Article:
Montgomery County Probate Attorney

Probate Attorney in Bethesda, Maryland

When a loved one passes away, the surviving family may feel overwhelmed by the combination of their emotions and the need to handle the individual’s estate. In many cases, the individual who was chosen to administer the estate may have to go through the probate process. As soon as a loved one passes, it is important for the family to assess their knowledge of the individual’s estate plan. Did they have a will? Did they name someone to be the administrator of the estate? With the help of an experienced estate planning and administration attorney at JD Katz, many of these questions can be answered, including whether the estate must go through probate. Contact our firm today for skilled and compassionate legal representation for Maryland estate administration matters.

What is probate?

In the state of Maryland, probate matters are handled in Orphans’ Court. The purpose of the probate process is to prove that the will is valid. In Maryland, not all matters have to go through probate. According to the Maryland Orphans’ Court, the only time that the decedent’s property has to go through probate is if it was only in his or her name. If the property is jointly owned by a survivor, that individual will receive the property and avoid the probate process. It is also important to note that in Maryland, if a person has a will at the time of heir debt but there aren’t any assets solely in their name, the will does not have to go to probate. To start the probate process, the executor of the estate must submit the most recent version of the decedent’s will.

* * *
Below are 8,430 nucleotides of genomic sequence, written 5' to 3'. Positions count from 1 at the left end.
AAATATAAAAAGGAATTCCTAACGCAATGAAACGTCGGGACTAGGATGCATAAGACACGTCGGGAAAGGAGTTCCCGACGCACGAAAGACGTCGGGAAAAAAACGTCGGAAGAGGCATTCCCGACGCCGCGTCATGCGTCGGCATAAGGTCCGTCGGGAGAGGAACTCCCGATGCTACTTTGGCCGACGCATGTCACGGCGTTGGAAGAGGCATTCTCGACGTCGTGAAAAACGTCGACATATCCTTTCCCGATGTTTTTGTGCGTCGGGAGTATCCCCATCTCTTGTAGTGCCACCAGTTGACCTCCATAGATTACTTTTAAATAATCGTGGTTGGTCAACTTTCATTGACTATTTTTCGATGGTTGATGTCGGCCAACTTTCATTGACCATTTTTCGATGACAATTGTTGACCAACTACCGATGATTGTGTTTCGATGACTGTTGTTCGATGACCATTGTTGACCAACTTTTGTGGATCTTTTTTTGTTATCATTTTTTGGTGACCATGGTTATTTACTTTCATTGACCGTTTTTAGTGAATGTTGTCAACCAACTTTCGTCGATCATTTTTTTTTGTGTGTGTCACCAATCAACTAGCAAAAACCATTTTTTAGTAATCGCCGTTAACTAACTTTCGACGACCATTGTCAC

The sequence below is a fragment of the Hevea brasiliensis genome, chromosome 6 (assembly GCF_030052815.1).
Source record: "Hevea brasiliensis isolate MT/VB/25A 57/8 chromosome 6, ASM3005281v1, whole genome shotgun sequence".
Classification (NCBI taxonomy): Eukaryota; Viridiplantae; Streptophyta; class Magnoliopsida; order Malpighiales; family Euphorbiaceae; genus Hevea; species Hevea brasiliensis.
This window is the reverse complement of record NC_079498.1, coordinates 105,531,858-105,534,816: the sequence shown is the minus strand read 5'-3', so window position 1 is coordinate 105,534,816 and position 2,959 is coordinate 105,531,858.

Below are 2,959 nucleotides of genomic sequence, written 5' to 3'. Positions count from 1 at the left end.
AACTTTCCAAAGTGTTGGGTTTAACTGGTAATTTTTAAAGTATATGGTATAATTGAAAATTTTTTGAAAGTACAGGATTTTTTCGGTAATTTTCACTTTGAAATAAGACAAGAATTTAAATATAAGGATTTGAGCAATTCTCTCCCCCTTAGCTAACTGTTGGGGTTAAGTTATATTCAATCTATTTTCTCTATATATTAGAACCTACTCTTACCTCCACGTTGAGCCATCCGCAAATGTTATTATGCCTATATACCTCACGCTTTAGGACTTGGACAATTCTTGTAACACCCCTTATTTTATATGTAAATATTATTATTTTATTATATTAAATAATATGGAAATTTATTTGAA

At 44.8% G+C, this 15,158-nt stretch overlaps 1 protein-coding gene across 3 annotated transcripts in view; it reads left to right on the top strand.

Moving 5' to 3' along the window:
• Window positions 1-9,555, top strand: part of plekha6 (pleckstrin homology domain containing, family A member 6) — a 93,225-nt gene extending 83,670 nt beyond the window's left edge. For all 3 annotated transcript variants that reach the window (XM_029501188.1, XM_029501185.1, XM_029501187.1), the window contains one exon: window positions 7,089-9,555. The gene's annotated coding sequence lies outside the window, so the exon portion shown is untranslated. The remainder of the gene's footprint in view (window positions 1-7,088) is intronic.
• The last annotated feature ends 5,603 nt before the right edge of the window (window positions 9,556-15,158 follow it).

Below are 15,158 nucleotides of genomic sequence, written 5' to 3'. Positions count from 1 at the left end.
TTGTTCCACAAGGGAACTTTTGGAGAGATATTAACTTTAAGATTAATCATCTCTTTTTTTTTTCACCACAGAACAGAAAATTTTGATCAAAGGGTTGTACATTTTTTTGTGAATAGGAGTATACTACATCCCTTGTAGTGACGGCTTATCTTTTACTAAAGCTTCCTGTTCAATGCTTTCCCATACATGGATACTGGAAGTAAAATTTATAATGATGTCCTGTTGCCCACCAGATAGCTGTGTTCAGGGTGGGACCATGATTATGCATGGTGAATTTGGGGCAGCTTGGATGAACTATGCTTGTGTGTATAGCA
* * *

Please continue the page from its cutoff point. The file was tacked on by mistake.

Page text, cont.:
Simplified Probate Proceedings

The State of Maryland allows certain probate proceedings to take a more simplified route. This process is notoriously complex, so many grieving families welcome a simpler process. If the assets that are required to go through probate are valued at less than $30,000, the estate may be considered a “small estate.” These estates can typically be closed within two months because no inventory has to be filed and the Orphans’ Court does not need to approve Administration Accounts. The “small estate” option is also available to surviving spouses who are receiving assets worth less than $50,000. There is a second option that is known as the “Modified Estate Administration” procedure, which does not require the Orphans’ Court to get involved at all and can even close the estate within 10 months. If you have questions as to whether an estate may benefit from either of these options, contact JD Katz today.

The Probate Process

The probate process can be lengthy and complex, as there are a number of steps that must be taken in order to complete these proceedings. The steps that must be taken are as follows:

  1. The will must be filed in the Register of Wills where the decedent lived at the time of their death. This must occur even if the will does not have to go through probate.
  2. The personal representative of the estate must file a petition for probate, along with other necessary forms, at the Register of Wills.
  3. The personal representative must create an account of all assets, locate the beneficiaries, identify any remaining creditors of the decedent, pay outstanding debts, court fees and taxes, and finally, distribute the assets to all beneficiaries.
  4. Close the estate by filing a Certificate of Compliance.

Contact Our Firm

If you have been appointed the personal representative of an individual’s estate and have questions about the probate process, contact JD Katz today. Our firm will guide you through each step of the proceedings to ensure all matters are handled. Contact us today.

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